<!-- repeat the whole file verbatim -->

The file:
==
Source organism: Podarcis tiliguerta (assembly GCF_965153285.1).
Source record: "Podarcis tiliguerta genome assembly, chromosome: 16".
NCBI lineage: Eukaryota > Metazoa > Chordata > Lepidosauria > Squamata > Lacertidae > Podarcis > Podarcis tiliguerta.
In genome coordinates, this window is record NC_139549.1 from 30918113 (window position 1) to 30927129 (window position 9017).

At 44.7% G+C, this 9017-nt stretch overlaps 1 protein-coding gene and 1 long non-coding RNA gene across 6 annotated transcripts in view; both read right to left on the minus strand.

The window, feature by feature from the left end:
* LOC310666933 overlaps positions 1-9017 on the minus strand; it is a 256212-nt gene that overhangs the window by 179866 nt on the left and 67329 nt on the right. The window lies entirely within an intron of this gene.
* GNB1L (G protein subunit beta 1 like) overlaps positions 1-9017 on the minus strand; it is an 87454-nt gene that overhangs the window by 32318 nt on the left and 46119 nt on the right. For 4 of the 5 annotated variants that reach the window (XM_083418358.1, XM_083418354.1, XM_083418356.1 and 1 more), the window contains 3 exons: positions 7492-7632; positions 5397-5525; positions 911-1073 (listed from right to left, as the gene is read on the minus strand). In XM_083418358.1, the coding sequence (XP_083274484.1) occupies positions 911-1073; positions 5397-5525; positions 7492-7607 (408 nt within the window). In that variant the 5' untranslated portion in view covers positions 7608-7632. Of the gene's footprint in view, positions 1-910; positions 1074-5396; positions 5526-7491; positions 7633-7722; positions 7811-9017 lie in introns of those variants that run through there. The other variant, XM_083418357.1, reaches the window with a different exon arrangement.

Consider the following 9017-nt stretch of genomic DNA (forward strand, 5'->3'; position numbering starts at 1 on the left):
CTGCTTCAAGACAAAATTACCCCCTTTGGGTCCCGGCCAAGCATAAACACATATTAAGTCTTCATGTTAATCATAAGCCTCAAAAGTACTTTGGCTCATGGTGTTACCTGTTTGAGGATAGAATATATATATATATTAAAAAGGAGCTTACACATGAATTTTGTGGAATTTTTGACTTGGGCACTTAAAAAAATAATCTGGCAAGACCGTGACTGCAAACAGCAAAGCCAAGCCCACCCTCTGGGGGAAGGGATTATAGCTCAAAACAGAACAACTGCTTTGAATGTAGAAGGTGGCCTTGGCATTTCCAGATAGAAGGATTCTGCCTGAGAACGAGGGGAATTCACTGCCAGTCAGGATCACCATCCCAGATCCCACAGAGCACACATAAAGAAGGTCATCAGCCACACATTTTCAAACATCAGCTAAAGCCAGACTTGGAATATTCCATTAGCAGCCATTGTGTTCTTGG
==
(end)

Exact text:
Source organism: Podarcis tiliguerta (assembly GCF_965153285.1).
Source record: "Podarcis tiliguerta genome assembly, chromosome: 16".
NCBI lineage: Eukaryota > Metazoa > Chordata > Lepidosauria > Squamata > Lacertidae > Podarcis > Podarcis tiliguerta.
In genome coordinates, this window is record NC_139549.1 from 30918113 (window position 1) to 30927129 (window position 9017).

At 44.7% G+C, this 9017-nt stretch overlaps 1 protein-coding gene and 1 long non-coding RNA gene across 6 annotated transcripts in view; both read right to left on the minus strand.

The window, feature by feature from the left end:
* LOC310666933 overlaps positions 1-9017 on the minus strand; it is a 256212-nt gene that overhangs the window by 179866 nt on the left and 67329 nt on the right. The window lies entirely within an intron of this gene.
* GNB1L (G protein subunit beta 1 like) overlaps positions 1-9017 on the minus strand; it is an 87454-nt gene that overhangs the window by 32318 nt on the left and 46119 nt on the right. For 4 of the 5 annotated variants that reach the window (XM_083418358.1, XM_083418354.1, XM_083418356.1 and 1 more), the window contains 3 exons: positions 7492-7632; positions 5397-5525; positions 911-1073 (listed from right to left, as the gene is read on the minus strand). In XM_083418358.1, the coding sequence (XP_083274484.1) occupies positions 911-1073; positions 5397-5525; positions 7492-7607 (408 nt within the window). In that variant the 5' untranslated portion in view covers positions 7608-7632. Of the gene's footprint in view, positions 1-910; positions 1074-5396; positions 5526-7491; positions 7633-7722; positions 7811-9017 lie in introns of those variants that run through there. The other variant, XM_083418357.1, reaches the window with a different exon arrangement.

Consider the following 9017-nt stretch of genomic DNA (forward strand, 5'->3'; position numbering starts at 1 on the left):
CTGCTTCAAGACAAAATTACCCCCTTTGGGTCCCGGCCAAGCATAAACACATATTAAGTCTTCATGTTAATCATAAGCCTCAAAAGTACTTTGGCTCATGGTGTTACCTGTTTGAGGATAGAATATATATATATATTAAAAAGGAGCTTACACATGAATTTTGTGGAATTTTTGACTTGGGCACTTAAAAAAATAATCTGGCAAGACCGTGACTGCAAACAGCAAAGCCAAGCCCACCCTCTGGGGGAAGGGATTATAGCTCAAAACAGAACAACTGCTTTGAATGTAGAAGGTGGCCTTGGCATTTCCAGATAGAAGGATTCTGCCTGAGAACGAGGGGAATTCACTGCCAGTCAGGATCACCATCCCAGATCCCACAGAGCACACATAAAGAAGGTCATCAGCCACACATTTTCAAACATCAGCTAAAGCCAGACTTGGAATATTCCATTAGCAGCCATTGTGTTCTTGG